Re: Liquid-Dielectric Capacitor
Subject: Re: Liquid-Dielectric Capacitor
From: Wesley Brzozowski <brzozoww-at-rchland.VNET.IBM.COM>
Date: Tue, 27 Feb 1996 14:41:26 -0500 (EDT)
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Tim Chandler <tchand-at-slip-dot-net> wrote:
> Actually you are correct the liquid dielectric used was actually NH4 and H2O
> with a related purity of 98.8%, which some call ammonium hydroxide
Is that purity possible in NH4OH? I'd been under the impression that anything
near that concentration would decompose into ammonia and water, and that
amount of that ammonia would exit promptly.
> the solution specifications. All the container had on it was a 6
> NH4, and the words "purity 98.8%/DI". Now that I think about it this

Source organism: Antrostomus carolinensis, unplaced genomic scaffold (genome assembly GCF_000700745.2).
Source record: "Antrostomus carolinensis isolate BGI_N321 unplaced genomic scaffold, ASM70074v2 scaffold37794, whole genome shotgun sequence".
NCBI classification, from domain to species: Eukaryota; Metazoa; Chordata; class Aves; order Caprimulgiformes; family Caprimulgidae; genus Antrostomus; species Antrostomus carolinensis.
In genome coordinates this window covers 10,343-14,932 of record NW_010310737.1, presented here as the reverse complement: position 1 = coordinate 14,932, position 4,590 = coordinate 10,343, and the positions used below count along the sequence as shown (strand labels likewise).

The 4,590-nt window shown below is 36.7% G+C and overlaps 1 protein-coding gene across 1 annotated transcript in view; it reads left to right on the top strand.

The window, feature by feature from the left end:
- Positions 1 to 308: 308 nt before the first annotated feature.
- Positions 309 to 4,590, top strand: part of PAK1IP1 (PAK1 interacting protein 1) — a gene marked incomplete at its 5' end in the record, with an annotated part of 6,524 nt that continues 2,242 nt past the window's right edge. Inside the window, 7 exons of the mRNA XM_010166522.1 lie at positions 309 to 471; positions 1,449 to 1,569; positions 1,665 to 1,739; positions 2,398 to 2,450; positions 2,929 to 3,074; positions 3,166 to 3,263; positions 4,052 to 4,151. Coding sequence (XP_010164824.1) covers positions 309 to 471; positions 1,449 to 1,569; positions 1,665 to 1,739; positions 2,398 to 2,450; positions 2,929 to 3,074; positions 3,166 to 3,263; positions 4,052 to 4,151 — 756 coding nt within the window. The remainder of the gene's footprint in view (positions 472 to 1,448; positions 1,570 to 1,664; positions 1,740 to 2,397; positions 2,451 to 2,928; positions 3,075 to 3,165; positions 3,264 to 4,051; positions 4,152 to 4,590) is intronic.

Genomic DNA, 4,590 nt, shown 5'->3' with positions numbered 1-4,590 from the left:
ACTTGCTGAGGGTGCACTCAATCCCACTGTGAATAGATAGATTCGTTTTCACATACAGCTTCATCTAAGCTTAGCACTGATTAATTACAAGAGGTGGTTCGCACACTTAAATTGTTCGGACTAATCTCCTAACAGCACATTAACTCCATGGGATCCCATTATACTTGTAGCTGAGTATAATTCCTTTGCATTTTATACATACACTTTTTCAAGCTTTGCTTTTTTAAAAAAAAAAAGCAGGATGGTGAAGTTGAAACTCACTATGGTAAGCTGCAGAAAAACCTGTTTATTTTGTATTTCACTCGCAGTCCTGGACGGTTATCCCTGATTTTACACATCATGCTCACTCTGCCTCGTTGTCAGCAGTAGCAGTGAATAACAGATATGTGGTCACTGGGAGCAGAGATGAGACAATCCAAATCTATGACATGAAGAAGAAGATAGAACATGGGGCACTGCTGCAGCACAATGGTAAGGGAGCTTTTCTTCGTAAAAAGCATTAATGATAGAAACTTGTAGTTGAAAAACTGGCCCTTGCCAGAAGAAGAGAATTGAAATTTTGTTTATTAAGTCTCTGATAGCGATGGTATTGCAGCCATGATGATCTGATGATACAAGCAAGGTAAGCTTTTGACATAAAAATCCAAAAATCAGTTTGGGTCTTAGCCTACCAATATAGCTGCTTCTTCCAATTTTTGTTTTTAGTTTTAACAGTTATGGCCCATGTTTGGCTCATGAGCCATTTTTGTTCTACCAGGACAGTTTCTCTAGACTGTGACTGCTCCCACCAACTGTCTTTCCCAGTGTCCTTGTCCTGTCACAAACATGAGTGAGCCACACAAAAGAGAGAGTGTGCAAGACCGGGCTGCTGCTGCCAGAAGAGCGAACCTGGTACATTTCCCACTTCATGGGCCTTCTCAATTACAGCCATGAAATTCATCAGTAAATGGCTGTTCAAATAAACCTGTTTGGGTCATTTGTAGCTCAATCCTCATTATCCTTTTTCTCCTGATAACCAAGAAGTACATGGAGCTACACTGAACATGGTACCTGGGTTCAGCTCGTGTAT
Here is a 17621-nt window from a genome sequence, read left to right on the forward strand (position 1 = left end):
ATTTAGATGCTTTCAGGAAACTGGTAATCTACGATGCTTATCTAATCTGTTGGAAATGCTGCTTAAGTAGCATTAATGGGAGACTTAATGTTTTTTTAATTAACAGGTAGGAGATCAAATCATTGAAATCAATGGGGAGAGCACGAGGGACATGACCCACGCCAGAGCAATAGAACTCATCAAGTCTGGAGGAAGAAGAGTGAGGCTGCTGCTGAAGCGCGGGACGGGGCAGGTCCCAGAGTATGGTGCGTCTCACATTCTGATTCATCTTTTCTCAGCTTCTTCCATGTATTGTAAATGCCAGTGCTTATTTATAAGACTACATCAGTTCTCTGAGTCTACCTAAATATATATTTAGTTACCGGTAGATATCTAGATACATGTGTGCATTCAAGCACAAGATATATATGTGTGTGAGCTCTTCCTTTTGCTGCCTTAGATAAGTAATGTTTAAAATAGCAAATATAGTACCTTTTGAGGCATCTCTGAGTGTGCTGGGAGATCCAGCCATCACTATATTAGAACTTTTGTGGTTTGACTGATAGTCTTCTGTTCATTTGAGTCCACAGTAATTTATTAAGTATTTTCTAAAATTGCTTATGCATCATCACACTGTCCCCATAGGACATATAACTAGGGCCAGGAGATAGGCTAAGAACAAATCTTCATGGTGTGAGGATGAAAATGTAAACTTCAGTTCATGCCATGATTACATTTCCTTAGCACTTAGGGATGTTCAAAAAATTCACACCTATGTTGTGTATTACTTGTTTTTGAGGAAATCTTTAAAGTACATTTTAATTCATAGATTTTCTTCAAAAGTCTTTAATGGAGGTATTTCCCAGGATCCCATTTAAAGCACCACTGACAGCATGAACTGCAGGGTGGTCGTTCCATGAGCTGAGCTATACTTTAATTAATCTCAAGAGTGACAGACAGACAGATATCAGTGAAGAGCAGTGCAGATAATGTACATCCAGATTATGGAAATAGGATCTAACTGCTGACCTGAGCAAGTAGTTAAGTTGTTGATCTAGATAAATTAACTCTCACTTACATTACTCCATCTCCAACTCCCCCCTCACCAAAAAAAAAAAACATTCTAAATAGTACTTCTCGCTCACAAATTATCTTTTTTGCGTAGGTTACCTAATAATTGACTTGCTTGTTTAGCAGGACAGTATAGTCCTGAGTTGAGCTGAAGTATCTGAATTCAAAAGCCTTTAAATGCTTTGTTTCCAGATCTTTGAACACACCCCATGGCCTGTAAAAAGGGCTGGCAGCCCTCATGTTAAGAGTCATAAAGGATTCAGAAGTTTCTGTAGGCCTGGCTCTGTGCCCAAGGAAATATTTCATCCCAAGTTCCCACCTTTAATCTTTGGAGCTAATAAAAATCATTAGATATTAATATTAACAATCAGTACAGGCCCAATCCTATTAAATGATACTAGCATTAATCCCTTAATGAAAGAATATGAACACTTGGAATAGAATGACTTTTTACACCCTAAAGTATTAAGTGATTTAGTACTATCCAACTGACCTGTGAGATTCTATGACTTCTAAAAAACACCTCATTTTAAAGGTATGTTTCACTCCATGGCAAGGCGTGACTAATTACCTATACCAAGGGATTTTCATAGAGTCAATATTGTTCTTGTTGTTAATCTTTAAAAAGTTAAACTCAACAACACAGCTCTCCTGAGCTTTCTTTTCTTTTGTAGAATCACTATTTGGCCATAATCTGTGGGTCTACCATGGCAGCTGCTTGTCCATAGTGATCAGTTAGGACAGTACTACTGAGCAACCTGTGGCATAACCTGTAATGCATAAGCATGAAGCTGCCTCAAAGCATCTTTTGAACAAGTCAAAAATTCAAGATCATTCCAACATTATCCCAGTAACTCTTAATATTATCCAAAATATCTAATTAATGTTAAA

> might be something different than the substance I had originally thought it.
> I will see what information I can dig up on the 6 digit number at work.
Here's a good test; it should smell overwhelmingly of ammonia when you
container. I was a little surprised in your earlier description that you
mention using such stuff outdoors or under a lab hood. It would seem dangerous
to have such stuff open and indoors. (I've got a jug of 28% NH4OH that I'm
terrified of opening -or dropping!!- indoors.)
Another test is that it should leave essentially no residue when it
Could the marking on the label possibly mean that it contains 98.8% deionized
water? I've seen the terms DI or DI water used a lot for that in various